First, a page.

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Subject: Re: [Boost-users] [iostreams] Devices and WOULD_BLOCK
From: Gavin Lambert (gavinl_at_[hidden])
Date: 2015-01-21 23:54:36

On 22/01/2015 12:56, David Hawkins wrote:
> In theory the filtering_stream 'filter' and 'device' layers should
> pass characters, EOF, and WOULD_BLOCK. Unfortunately the code snippet
> I posted suppresses the propagation of the WOULD_BLOCK return value
> from the 'device' layer to the 'filter' layer.

Generally I would recommend using only blocking or async code.
Non-blocking is a holdover from when async didn't really exist yet, and
with ASIO you shouldn't have that excuse.

> The Boost chat client/server has similar features to my problem,
> i.e., it involves encoding/decoding messages. The encoding/decoding
> is different than my case, since the chat protocol adds a
> header with the message length. This simplifies the socket read
> code, since you can read the fixed-length header, then read the
> now known) message length, i.e., each call to read has a fixed
> length parameter. In my case, the message length is unknown, and
> depends on the content of the message (since data can be escaped).
> The data stream is generated by a field-programmable gate array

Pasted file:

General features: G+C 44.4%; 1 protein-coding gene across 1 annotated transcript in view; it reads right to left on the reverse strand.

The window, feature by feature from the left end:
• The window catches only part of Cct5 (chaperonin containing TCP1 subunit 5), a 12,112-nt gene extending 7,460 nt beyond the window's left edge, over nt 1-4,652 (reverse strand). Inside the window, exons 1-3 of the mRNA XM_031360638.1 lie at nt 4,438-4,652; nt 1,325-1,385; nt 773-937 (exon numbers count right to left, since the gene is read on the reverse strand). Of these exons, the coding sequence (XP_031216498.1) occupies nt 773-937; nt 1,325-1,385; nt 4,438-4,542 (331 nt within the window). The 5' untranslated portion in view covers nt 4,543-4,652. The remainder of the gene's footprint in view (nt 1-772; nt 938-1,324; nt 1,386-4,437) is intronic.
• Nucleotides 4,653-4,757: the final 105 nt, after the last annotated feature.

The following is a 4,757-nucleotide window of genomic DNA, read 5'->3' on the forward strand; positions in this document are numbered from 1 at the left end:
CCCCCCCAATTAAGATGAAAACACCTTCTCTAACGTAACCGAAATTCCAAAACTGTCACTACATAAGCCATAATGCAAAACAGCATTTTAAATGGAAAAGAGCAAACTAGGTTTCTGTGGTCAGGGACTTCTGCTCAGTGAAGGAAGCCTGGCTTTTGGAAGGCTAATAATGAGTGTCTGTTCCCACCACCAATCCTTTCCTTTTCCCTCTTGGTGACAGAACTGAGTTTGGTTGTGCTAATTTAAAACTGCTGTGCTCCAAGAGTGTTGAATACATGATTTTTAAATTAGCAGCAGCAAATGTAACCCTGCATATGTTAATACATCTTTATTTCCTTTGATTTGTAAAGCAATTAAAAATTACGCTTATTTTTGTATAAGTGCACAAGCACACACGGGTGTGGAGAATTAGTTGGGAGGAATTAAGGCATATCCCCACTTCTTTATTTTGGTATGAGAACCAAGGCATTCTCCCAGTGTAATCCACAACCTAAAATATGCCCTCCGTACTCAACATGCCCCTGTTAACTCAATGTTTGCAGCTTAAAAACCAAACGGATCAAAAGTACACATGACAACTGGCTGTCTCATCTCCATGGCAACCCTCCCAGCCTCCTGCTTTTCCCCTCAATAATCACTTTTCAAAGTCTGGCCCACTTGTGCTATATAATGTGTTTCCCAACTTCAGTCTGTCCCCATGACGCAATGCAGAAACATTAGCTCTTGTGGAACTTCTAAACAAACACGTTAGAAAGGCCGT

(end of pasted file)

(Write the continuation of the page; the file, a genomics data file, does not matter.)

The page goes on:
> (FPGA), and adding a buffer to determine the message length before
> sending the response would use too many resources, so the encoding
> protocol cannot easily be changed.

My point is that theoretically this shouldn't be a problem, as long as
the lowest level (actual device reading) behaves as described earlier.

When you read(buffer, 512) it would block until the device provides some
data; perhaps it sends a 28 byte packet, of which the driver eagerly
grabs the first 8 bytes and so read() returns 8; you look at that data,
decide it's not a complete message yet, so you stash it into a separate
buffer and call read(buffer, 512) again. (There are other approaches if
you want zero-copy.) This time the driver already had the remaining 20
bytes queued up and so read() immediately returns 20. You tack those
bytes onto the end of your prior stash, parse the whole thing, and now
you've got a message you can return to a higher layer, and then go back
to reading. Async works similarly, you just break the code up a little
more so that it can return while it's waiting.

(Just remember that it might also return a few bytes from the start of
the *next* message, so you need to strip exactly one message out of the
stash and keep accumulating bytes for the next message.)

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